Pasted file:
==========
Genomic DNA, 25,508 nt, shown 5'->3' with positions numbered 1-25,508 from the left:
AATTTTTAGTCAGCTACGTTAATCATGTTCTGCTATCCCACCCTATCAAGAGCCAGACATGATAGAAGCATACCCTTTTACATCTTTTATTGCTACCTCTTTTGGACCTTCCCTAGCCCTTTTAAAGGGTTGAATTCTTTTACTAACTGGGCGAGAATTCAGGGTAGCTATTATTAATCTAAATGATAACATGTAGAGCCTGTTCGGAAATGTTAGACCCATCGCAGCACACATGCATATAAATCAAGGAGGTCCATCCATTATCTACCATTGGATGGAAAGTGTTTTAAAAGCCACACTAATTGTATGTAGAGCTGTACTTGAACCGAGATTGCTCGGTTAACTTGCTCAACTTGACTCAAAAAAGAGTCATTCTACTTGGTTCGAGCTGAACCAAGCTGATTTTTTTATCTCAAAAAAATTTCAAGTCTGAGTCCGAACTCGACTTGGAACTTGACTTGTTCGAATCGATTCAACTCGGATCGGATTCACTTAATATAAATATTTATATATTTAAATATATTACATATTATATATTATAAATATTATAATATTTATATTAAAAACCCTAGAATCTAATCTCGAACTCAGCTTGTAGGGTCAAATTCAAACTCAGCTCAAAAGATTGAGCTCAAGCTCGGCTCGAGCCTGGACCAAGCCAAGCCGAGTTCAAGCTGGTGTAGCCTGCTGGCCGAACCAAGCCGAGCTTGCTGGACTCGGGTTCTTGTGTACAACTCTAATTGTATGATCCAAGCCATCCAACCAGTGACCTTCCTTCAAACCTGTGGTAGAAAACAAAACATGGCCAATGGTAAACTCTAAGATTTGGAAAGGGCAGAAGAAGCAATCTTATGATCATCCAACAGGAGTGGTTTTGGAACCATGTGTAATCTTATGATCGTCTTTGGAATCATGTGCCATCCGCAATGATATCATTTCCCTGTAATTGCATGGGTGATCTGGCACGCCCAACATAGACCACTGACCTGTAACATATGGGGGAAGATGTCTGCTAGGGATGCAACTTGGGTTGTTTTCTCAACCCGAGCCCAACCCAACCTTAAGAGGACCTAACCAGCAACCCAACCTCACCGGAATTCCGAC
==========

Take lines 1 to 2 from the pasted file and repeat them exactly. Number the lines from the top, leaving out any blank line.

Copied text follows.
Genomic DNA, 25,508 nt, shown 5'->3' with positions numbered 1-25,508 from the left:
AATTTTTAGTCAGCTACGTTAATCATGTTCTGCTATCCCACCCTATCAAGAGCCAGACATGATAGAAGCATACCCTTTTACATCTTTTATTGCTACCTCTTTTGGACCTTCCCTAGCCCTTTTAAAGGGTTGAATTCTTTTACTAACTGGGCGAGAATTCAGGGTAGCTATTATTAATCTAAATGATAACATGTAGAGCCTGTTCGGAAATGTTAGACCCATCGCAGCACACATGCATATAAATCAAGGAGGTCCATCCATTATCTACCATTGGATGGAAAGTGTTTTAAAAGCCACACTAATTGTATGTAGAGCTGTACTTGAACCGAGATTGCTCGGTTAACTTGCTCAACTTGACTCAAAAAAGAGTCATTCTACTTGGTTCGAGCTGAACCAAGCTGATTTTTTTATCTCAAAAAAATTTCAAGTCTGAGTCCGAACTCGACTTGGAACTTGACTTGTTCGAATCGATTCAACTCGGATCGGATTCACTTAATATAAATATTTATATATTTAAATATATTACATATTATATATTATAAATATTATAATATTTATATTAAAAACCCTAGAATCTAATCTCGAACTCAGCTTGTAGGGTCAAATTCAAACTCAGCTCAAAAGATTGAGCTCAAGCTCGGCTCGAGCCTGGACCAAGCCAAGCCGAGTTCAAGCTGGTGTAGCCTGCTGGCCGAACCAAGCCGAGCTTGCTGGACTCGGGTTCTTGTGTACAACTCTAATTGTATGATCCAAGCCATCCAACCAGTGACCTTCCTTCAAACCTGTGGTAGAAAACAAAACATGGCCAATGGTAAACTCTAAGATTTGGAAAGGGCAGAAGAAGCAATCTTATGATCATCCAACAGGAGTGGTTTTGGAACCATGTGTAATCTTATGATCGTCTTTGGAATCATGTGCCATCCGCAATGATATCATTTCCCTGTAATTGCATGGGTGATCTGGCACGCCCAACATAGACCACTGACCTGTAACATATGGGGGAAGATGTCTGCTAGGGATGCAACTTGGGTTGTTTTCTCAACCCGAGCCCAACCCAACCTTAAGAGGACCTAACCAGCAACCCAACCTCACCGGAATTCCGAC